In a move that is likely to quadruple its assets in Georgia, Alabama- based Regions Financial Corp. said Monday that it would acquire First National Bancorp of Gainesville for $647 million in stock.
The price equals 2.13 times First National's book value.
Most of First National's $3.1 billion of assets and 20 subsidiary banks are in northern Georgia outside Atlanta. The company also has a minor presence in Florida.
"The northern part of Georgia is truly an interesting and exciting market to operate in," said Regions chairman and CEO J. Stanley Mackin.
Mr. Mackin added that Regions, an active acquirer, "is not interested in growth for the sake of growth. This is a quality addition that brings, I think, exquisite stockholder value."
Regions' shares rose/fell tk on the news, while First National was up tk to tk.
Birmingham-based Regions, with $13.8 billion of assets, will have $1 billion of Georgia assets once several pending acquisitions are consummated, not including the First National transaction. Regions has been an active acquirer of community banks in both northern Georgia and metro Atlanta, but the First National transaction dwarfs all the others.
Regions said the deal, valued at 15 times next year's estimated earnings, would dampen earnings somewhat in 1996 but would bolster them thereafter.
"From a financial standpoint, the deal is neutral to Regions," said analyst Thomas F. Theurkauf Jr. with Keefe, Bruyette & Woods Inc. "The strategic opportunity is a real one."
Mr. Theurkauf pointed out that First National operates in several counties close to metro Atlanta that enjoy very high growth rates.
During a Monday conference call, Regions executive financial officer Richard D. Horsley drove home the point that the deal depends heavily on cost savings in order to diminish dilution for Regions' own shareholders.
Expanding on an existing cost-reduction program at First National, plans call for reducing the acquired bank's annual noninterest expense by one- fourth, or $23 million.
Mr. Horsley said most of the reductions would come from compressing First National's decentralized, 20-bank subsidiary network into Regions' soon-to-be-organized one-bank Georgia holding company.
First National had long been considered a likely takeover candidate, in part because of its high overhead costs. The company's efficiency ratio is currently 63.9%, compared with Regions' 56.2%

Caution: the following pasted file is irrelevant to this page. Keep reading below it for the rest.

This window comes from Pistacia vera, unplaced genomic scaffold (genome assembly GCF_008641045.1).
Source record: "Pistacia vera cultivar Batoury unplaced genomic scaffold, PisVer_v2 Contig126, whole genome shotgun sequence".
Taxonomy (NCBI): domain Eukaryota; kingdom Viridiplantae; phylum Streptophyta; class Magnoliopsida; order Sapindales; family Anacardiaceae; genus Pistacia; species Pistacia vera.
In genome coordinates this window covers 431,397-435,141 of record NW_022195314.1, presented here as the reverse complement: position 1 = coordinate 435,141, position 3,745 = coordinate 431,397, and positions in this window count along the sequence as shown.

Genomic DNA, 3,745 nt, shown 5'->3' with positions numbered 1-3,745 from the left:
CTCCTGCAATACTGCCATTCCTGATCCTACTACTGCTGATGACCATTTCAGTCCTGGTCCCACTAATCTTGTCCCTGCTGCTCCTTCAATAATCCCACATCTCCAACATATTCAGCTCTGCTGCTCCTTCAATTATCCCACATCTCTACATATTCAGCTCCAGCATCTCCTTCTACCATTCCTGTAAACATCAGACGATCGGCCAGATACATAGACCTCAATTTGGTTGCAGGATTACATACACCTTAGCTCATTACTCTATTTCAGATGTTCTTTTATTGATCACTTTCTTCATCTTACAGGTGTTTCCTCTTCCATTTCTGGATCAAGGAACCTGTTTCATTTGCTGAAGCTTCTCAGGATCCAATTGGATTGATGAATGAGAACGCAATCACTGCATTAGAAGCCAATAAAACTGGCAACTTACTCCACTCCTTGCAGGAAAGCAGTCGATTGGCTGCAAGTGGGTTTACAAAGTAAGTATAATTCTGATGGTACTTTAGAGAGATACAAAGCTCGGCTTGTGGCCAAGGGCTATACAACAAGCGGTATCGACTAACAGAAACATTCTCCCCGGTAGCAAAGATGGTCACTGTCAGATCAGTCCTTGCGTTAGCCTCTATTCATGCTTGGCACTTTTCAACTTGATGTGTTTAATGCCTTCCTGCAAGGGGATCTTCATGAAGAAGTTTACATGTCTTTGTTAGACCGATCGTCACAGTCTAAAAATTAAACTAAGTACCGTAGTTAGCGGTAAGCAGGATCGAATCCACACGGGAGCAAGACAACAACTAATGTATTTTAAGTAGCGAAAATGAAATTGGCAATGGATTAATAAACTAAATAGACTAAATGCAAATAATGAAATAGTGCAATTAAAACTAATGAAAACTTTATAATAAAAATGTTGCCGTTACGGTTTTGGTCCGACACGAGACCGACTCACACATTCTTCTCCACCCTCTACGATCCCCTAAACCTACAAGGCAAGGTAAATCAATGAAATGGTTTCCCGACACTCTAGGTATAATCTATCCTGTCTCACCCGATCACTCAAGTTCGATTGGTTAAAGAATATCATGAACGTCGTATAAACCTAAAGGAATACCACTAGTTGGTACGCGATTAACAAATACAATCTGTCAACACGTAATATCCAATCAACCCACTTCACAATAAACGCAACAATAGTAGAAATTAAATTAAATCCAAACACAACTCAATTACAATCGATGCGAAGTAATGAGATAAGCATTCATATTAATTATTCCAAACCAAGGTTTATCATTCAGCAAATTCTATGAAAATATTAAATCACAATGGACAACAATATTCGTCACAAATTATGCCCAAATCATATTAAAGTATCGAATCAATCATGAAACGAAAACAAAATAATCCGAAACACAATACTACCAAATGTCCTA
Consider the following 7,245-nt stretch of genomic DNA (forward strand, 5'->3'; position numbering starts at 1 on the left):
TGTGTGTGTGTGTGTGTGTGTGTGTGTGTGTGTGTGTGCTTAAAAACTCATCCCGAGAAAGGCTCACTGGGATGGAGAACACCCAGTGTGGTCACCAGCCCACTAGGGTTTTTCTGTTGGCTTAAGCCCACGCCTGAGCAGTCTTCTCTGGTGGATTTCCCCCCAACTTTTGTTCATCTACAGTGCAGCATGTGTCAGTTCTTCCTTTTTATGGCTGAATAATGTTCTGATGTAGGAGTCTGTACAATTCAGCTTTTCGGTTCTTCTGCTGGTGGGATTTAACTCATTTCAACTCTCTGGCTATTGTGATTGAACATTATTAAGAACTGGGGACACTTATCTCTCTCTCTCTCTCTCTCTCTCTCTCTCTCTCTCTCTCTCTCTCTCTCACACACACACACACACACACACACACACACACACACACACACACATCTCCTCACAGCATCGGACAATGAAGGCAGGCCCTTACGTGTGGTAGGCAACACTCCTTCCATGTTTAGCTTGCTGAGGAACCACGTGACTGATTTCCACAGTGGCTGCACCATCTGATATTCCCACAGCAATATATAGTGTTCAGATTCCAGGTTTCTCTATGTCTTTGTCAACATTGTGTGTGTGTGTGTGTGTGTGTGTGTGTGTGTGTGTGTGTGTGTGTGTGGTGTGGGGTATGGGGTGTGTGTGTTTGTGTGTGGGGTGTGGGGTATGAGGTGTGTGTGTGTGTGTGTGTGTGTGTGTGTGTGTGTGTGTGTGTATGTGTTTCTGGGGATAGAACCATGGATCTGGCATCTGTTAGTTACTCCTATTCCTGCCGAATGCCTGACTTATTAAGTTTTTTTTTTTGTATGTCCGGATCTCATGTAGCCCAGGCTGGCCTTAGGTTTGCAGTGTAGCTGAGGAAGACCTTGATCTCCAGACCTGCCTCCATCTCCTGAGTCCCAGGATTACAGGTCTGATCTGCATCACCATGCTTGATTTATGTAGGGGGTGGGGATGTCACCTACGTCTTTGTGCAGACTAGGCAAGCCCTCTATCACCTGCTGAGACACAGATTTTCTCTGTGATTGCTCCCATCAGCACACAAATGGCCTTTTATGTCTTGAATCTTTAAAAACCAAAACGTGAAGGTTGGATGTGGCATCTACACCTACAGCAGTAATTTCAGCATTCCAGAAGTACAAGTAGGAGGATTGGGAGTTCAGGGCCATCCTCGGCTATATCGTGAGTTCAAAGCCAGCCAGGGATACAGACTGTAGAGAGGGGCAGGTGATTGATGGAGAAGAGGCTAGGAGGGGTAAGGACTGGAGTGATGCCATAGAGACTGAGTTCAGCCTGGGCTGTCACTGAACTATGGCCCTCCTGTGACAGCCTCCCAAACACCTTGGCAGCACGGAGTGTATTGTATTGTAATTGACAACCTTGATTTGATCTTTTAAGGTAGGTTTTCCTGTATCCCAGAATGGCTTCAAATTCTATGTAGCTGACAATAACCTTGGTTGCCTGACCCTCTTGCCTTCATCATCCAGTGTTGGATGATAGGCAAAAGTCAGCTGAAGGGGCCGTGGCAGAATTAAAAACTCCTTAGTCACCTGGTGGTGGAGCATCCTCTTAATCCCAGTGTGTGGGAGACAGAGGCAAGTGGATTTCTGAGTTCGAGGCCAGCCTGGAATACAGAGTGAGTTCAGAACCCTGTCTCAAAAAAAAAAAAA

Another factor was a leadership void. Richard A. McNeece, First National's chairman and CEO, had resigned in April following a dispute with the board.
First National had said it expected to hire a replacement for Mr. McNeece by September, but the lack of an announcement fueled continuing takeover speculation that sent the stock sharply higher in the third quarter.
First National had been run on an interim basis by Peter D. Miller, its president and chief administrative and financial officer. Mr. Miller said the bank's board "is proactively in support of this merger."
Mr. Miller declined to say whether First National or Morgan Stanley, its investment banker, had received competing offers for the company. But a source close to the situation said Morgan Stanley sounded out all potential acquirers, including SunTrust Banks Inc., NationsBank Corp., Wachovia Corp., First Union Corp., and even Ohio's Banc One Corp.
"Regions offered the best pricing level," the source said.
Mr. Miller said he began conversations with Regions several months ago. Final details of the deal were negotiated over the weekend, when Regions did its preliminary due diligence.
Mr. Horsley said Regions would take a one-time restructuring charge to cover the transaction, which is expected to close in April. He declined to estimate the size of the charge.
Mr. Horsley did estimate Regions' 1996 dilution at between 2% and 3%, excluding the restructuring charge.
Of the $23 million in planned cost savings, Mr. Horsley said $17 million would come in 1996, with the rest in 1997. He said Regions did not expect to adjust its loan-loss reserve ratios to accomodate First National's balance sheet.